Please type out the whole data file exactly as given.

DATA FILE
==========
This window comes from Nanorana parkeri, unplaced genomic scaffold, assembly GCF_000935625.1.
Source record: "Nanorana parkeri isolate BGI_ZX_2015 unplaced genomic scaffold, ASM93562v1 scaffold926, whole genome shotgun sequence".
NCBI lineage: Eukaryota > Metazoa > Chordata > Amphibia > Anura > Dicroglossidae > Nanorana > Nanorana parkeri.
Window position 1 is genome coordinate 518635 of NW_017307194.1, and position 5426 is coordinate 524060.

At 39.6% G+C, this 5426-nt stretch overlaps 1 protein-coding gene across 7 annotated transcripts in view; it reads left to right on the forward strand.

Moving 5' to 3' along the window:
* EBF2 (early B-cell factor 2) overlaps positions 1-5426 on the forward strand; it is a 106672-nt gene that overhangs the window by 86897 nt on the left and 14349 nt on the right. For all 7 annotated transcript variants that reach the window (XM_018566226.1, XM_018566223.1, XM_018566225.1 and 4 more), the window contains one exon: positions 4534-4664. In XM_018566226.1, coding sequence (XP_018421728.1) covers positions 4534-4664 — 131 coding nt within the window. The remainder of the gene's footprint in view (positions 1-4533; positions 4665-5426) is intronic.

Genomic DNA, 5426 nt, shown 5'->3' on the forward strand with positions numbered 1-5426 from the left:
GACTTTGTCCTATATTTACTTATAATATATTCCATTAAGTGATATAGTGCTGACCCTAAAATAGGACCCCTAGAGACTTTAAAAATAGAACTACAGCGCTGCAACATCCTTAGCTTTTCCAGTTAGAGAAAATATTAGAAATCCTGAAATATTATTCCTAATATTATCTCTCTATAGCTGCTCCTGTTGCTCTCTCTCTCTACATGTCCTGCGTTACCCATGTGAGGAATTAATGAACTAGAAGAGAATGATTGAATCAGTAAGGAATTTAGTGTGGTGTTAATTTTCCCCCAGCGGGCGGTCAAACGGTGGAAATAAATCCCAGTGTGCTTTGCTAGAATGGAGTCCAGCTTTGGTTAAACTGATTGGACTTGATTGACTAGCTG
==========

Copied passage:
This window comes from Nanorana parkeri, unplaced genomic scaffold, assembly GCF_000935625.1.
Source record: "Nanorana parkeri isolate BGI_ZX_2015 unplaced genomic scaffold, ASM93562v1 scaffold926, whole genome shotgun sequence".
NCBI lineage: Eukaryota > Metazoa > Chordata > Amphibia > Anura > Dicroglossidae > Nanorana > Nanorana parkeri.
Window position 1 is genome coordinate 518635 of NW_017307194.1, and position 5426 is coordinate 524060.

At 39.6% G+C, this 5426-nt stretch overlaps 1 protein-coding gene across 7 annotated transcripts in view; it reads left to right on the forward strand.

Moving 5' to 3' along the window:
* EBF2 (early B-cell factor 2) overlaps positions 1-5426 on the forward strand; it is a 106672-nt gene that overhangs the window by 86897 nt on the left and 14349 nt on the right. For all 7 annotated transcript variants that reach the window (XM_018566226.1, XM_018566223.1, XM_018566225.1 and 4 more), the window contains one exon: positions 4534-4664. In XM_018566226.1, coding sequence (XP_018421728.1) covers positions 4534-4664 — 131 coding nt within the window. The remainder of the gene's footprint in view (positions 1-4533; positions 4665-5426) is intronic.

Genomic DNA, 5426 nt, shown 5'->3' on the forward strand with positions numbered 1-5426 from the left:
GACTTTGTCCTATATTTACTTATAATATATTCCATTAAGTGATATAGTGCTGACCCTAAAATAGGACCCCTAGAGACTTTAAAAATAGAACTACAGCGCTGCAACATCCTTAGCTTTTCCAGTTAGAGAAAATATTAGAAATCCTGAAATATTATTCCTAATATTATCTCTCTATAGCTGCTCCTGTTGCTCTCTCTCTCTACATGTCCTGCGTTACCCATGTGAGGAATTAATGAACTAGAAGAGAATGATTGAATCAGTAAGGAATTTAGTGTGGTGTTAATTTTCCCCCAGCGGGCGGTCAAACGGTGGAAATAAATCCCAGTGTGCTTTGCTAGAATGGAGTCCAGCTTTGGTTAAACTGATTGGACTTGATTGACTAGCTG